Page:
India’s COPD death rate among world's highest, says study
India has among the world’s highest death rates from chronic obstructive pulmonary disease (COPD), according to new research that some health experts say reinforces concerns about gaps in diagnosis flagged earlier.
COPD is an inflammatory lung disease that causes obstructed airflow from the lungs. The symptoms include breathing difficulties, cough, mucus (sputum) production and wheezing.
A worldwide study has estimated that India’s death rate from COPD during 2019 was 98 per 100,000 population, three times the American rate of 33 and the British rate of 31 although the three countries had comparable prevalence rates — 3,300 to 3,700 per 100,000 population.
The study, based on latest data from 204 countries or regions and published in the British Medical Journal, has also found that while COPD rates have declined in many countries over the past three decades, absolute counts have increased with smoking and air pollution contributing to the disease burden.
India’s age-adjusted COPD death rate declined between 1990 and 2019 but the absolute numbers of deaths rose sharply.
“Despite the decreasing burden of COPD, this disease remains a major public health problem,” Ali-Asghar Kolahi, an associate professor of community medicine at the Shahid Beheshti University of Medical Sciences, Iran, and his colleagues wrote in their study.
The study found that on a global scale, smoking was the main risk factor for COPD, making up 46 per cent of the disability, followed by outdoor or indoor air pollution (21 per cent), and occupational exposure to gases and fumes (16 per cent).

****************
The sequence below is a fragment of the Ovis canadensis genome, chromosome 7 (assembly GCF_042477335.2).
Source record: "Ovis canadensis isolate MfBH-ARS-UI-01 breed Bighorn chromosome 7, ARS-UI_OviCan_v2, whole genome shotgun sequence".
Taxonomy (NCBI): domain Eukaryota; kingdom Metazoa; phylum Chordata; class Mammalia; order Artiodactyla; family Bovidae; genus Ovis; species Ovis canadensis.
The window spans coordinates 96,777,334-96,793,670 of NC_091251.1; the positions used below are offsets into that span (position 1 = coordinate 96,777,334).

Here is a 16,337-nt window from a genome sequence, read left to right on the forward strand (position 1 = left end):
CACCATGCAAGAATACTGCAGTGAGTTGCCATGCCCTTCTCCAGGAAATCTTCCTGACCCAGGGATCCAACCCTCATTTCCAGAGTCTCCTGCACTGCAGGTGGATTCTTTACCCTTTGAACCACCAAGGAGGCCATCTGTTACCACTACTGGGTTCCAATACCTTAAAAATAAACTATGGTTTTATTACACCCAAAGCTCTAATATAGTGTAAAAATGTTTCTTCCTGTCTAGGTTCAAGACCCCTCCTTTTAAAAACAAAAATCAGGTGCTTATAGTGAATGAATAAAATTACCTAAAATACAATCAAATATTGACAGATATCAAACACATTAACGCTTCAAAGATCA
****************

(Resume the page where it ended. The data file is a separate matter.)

Health researchers not associated with the study said India’s relatively high death rates compared with those in the US or the UK, countries with comparable prevalence rates, could owe to either gaps in diagnosis that delay treatment or underestimated prevalence.
“The correct diagnostic tool for COPD is spirometry, which is mainly available at the district hospital level,” said Ashwani Verma, a public health data researcher analysing COPD prevalence in the country.
“But many efforts to estimate prevalence have used questionnaires that ask patients about their symptoms, which is not a very reliable diagnostic method.”
Spirometry involves the use of a device that assesses lung function in real time.
An independent study by Verma and his collaborators from other institutions has estimated a COPD prevalence of 7 per cent among people aged 30 years or older in India. The prevalence rate would be expected to rise in older age groups.
The Union health ministry’s programme for the control of non-communicable diseases screens people for COPD at the district hospitals and not at the primary health centres or community health centres. Verma said this was likely to lead to an underreporting of COPD.
Doctors say that while COPD is preventable, it cannot be cured once established and early diagnosis remains the key to reduce the risk of further damage to the lungs. “The sooner the diagnosis, the more the damage that can be prevented,” Verma said.